In my “virtual” mileage club, I plan to start by creating stops every 5 miles starting at the school. It was pretty simple to map out a route idea using Google Maps. I typed in the school name, and the name of the first destination I thought would be around 5 miles from the school. I found a popular park five miles from the elementary school, which will make a perfect first stop for the kids, since many of them are familiar with the park and how far away it is from their school. Beyond the park, I chose “stops” the students are familiar with, such as a popular restaurant, a family fun center, and a popular amusement park. My next task will be to contact these businesses and see if they are willing to participate or contribute to the program. I am hoping these businesses will be willing to donate prizes like a free meal, round of mini golf, or maybe even an admission ticket for the students who make it all the way to 30 miles. I think these types of prizes will serve as an incentive along with the foot charms they have been collecting. As the year progresses, I will probably need to add more stops, depending on how far the students go. This will take some time to set up, but with a little effort, you can create a fun program your school can use year after year! Be creative and think about what is around your school, and empower your students to help come up with the goal destination! At our school there are plenty of parent volunteers who want to help out from home, and helping to set up a program like this might be a perfect fit for them.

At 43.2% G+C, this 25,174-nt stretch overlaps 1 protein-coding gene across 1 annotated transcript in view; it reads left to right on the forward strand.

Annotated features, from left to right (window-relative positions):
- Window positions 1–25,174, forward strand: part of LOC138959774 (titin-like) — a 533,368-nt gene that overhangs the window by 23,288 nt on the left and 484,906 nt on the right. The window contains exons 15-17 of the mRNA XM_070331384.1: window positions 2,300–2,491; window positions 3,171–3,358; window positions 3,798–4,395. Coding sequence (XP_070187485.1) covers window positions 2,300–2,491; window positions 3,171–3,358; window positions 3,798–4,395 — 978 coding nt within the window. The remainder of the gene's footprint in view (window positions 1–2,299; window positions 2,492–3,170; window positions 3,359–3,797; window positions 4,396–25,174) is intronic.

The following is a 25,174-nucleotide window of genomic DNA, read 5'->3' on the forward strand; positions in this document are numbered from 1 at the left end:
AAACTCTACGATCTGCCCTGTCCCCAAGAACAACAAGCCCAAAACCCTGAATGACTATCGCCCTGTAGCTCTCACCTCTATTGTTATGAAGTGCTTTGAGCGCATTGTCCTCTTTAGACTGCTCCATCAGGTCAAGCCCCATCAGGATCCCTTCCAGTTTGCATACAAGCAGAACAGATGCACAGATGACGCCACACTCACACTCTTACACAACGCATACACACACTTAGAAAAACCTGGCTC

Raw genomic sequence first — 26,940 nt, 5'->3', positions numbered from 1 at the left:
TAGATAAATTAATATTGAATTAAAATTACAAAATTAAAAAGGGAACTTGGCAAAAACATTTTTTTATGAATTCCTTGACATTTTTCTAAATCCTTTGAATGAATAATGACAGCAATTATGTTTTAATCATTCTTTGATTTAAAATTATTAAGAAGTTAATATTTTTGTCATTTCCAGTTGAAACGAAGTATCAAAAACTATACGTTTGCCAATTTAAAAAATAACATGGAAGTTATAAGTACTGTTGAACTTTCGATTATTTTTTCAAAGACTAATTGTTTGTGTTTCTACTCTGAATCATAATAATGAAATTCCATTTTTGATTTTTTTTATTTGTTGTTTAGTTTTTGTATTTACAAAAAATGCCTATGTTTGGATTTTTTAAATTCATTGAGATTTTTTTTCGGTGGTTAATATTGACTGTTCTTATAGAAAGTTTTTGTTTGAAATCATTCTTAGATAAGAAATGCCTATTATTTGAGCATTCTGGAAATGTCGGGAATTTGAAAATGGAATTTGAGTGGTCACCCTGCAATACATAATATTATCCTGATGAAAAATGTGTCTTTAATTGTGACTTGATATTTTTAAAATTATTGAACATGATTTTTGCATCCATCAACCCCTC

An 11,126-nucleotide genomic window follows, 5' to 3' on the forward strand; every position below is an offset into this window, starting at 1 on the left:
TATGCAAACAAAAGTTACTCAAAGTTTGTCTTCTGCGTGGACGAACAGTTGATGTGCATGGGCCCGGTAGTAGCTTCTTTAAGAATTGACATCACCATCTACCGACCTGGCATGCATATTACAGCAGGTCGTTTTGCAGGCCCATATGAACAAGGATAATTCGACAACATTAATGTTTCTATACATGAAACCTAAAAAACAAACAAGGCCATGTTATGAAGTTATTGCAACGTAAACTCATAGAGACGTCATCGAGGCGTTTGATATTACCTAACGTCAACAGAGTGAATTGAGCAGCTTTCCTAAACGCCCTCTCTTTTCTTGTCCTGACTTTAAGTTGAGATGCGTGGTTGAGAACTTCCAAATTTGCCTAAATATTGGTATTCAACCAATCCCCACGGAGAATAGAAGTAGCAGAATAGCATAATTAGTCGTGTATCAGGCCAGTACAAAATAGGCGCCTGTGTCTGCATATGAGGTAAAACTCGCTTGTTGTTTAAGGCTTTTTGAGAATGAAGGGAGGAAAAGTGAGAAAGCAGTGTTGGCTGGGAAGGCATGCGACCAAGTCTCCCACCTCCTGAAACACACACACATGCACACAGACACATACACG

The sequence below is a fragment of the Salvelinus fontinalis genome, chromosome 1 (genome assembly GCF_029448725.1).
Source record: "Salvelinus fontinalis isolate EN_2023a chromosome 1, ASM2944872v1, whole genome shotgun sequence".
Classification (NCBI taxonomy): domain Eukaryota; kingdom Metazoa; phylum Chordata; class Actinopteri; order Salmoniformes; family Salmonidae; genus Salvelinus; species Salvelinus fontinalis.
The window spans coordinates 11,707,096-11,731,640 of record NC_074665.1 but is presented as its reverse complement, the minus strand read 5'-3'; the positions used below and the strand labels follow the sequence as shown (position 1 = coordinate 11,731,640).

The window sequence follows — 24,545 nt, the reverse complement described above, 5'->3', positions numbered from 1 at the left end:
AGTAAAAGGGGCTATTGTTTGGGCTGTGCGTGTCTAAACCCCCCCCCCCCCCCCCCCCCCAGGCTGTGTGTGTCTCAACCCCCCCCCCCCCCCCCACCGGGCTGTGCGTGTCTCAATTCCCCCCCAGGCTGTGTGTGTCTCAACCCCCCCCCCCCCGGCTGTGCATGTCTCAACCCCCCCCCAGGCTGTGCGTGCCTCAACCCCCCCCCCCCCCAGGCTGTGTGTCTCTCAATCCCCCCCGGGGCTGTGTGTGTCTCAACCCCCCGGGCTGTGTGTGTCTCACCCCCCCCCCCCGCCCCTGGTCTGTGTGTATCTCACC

This is just the beginning of my idea, which I am sure will need a lot of tweaking to make it work just right. I’ll keep you updated on my progress with the planning on our Facebook and Twitter pages. If your school might be supportive of a project like this, you and your students can help start a school-wide push for some physical activity. If not, you can always implement it in a smaller scale in your own classroom, and who knows…It might just catch on. Just search on a map to see what neat places your students can “run,” Or let your class do the searching so their destinations are even more enticing. There are many other great ideas out there, and whatever can motivate students and teachers to be active and have fun will be the best fit for your school.

Is your school promoting any activities to help students improve their physical fitness? We would love to hear about what is working (or not working) around the world. Good luck, and tell your students to keep up the good work.

~Peggy's Corner - 10/1/2010~


  1. I love the idea of your mileage club!
    When I was in elementary school, my school piloted a program that ended up being a huge success. Every day the entire school body started out by walking a mile around the school. It was a great way to start each day with physical activity, get our brains awake and active, and give us time to socialize with our teachers and friends. When the weather didn't allow us to walk outside, we would do laps in the gym or hallway.

  2. Thanks! I really like the idea of starting the day with physical activity, too. It's hard for students to think when their brains and bodies are still half asleep. (I know it's hard for teachers, too!) I could definately use a mile walk every morning. :)